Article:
Those in charge of U.S. fiscal policy are often considered to be among the coolest people in the world, so ideas like the minting of a trillion dollar platinum coin or the You may be wondering why you are hearing this. A government bond he values at $200.
Sadly the answer is simple. Toddler posers, who make up the Republican majority in the House, have threatened to block the federal debt ceiling hike. Also.
Republican brinkmanship over the debt ceiling has become an almost annual tradition. It regularly shook financial markets and issued warnings that it would trigger a federal default on Treasury bills – perhaps the final result of a long-running stalemate – that would be a threat to stability for Americans in all sectors and the global economy. will have a devastating effect on
Raging Republicans who postponed House leadership election reveal ‘clean’ debt ceiling hike — removal of borrowing limit not tied to other measures — shouldn’t even be on the agenda bottom.
— Michael Strain, American Enterprise Institute
Democrats in Congress had plenty of opportunities to remove this weapon from the Republican arsenal of mindless pyromaniacs. Most recently, during the lame duck session in late 2022 that took control of both Congress and the White House.
On Friday, Treasury Secretary Janet Yellen told House Speaker Kevin McCarthy (R-Bakersfield), as well as other congressional leaders and chairmen of key committees, that the U.S. debt could be lifted Thursday, months earlier than expected. warned that it would reach the statutory limit.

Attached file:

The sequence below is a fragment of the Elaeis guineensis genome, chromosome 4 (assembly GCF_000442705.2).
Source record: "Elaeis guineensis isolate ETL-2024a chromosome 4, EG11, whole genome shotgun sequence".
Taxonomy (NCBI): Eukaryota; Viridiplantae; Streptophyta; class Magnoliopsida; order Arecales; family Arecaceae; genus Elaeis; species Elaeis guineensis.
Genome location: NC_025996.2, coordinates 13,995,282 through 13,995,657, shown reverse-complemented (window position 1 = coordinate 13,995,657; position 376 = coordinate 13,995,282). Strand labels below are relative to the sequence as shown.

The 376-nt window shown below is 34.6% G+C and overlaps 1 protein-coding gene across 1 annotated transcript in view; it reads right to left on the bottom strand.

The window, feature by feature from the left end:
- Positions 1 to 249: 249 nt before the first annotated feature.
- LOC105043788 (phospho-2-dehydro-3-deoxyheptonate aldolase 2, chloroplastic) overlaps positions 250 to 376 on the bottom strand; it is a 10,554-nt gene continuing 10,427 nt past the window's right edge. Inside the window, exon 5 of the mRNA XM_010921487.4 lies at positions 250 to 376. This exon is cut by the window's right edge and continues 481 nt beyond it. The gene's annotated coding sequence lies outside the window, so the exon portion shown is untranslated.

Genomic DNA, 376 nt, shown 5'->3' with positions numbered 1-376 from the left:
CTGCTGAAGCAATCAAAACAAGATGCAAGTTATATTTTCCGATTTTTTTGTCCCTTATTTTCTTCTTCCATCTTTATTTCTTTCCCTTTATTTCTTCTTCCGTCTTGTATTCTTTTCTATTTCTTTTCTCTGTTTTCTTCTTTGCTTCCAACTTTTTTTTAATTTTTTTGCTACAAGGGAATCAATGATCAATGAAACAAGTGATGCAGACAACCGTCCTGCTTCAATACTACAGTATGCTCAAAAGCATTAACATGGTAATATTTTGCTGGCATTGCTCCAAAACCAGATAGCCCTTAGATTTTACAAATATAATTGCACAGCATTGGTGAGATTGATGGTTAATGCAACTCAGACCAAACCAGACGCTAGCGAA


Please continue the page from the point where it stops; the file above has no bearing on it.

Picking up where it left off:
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At that point, Yellen said the Treasury Department would begin taking “certain special measures” to avoid defaults. These include suspension of scheduled payments to the Civil Service Pension Fund.
Yellen said the funding would be complete once the political deadlock ended. But it may not be so easy.
As a result of a three-month stalemate in 2003, a federal retirement fund was permanently forced to pay $1 billion in interest because it had to sell bonds before they matured to meet its obligations to retirees. lost.
Before delving further into the consequences and possible reactions of the debt ceiling standoff, let’s see once again what the problem is.
The debt ceiling is a federal law that sets the maximum amount of debt that the Treasury Department can sell. The current cap is $31.381 trillion, set by Congress in December 2021.
Clearly, anything that Congress decides can be reversed by Congress. The debt ceiling has been raised by more than 91 congressional votes since 1960, by Democrat and Republican majorities and under Democratic and Republican presidents, without general debate.
Once the Republicans won the House majority in 2011, the debt ceiling became a political stance. Republicans usually explain that raising the debt ceiling is the same as encouraging extravagance.
Members of the Republican majority in the House have threatened to block raising the debt ceiling unless combined with spending cuts, but they continue as if blocking the ceiling is the same as stopping growth. there is of the federal budget.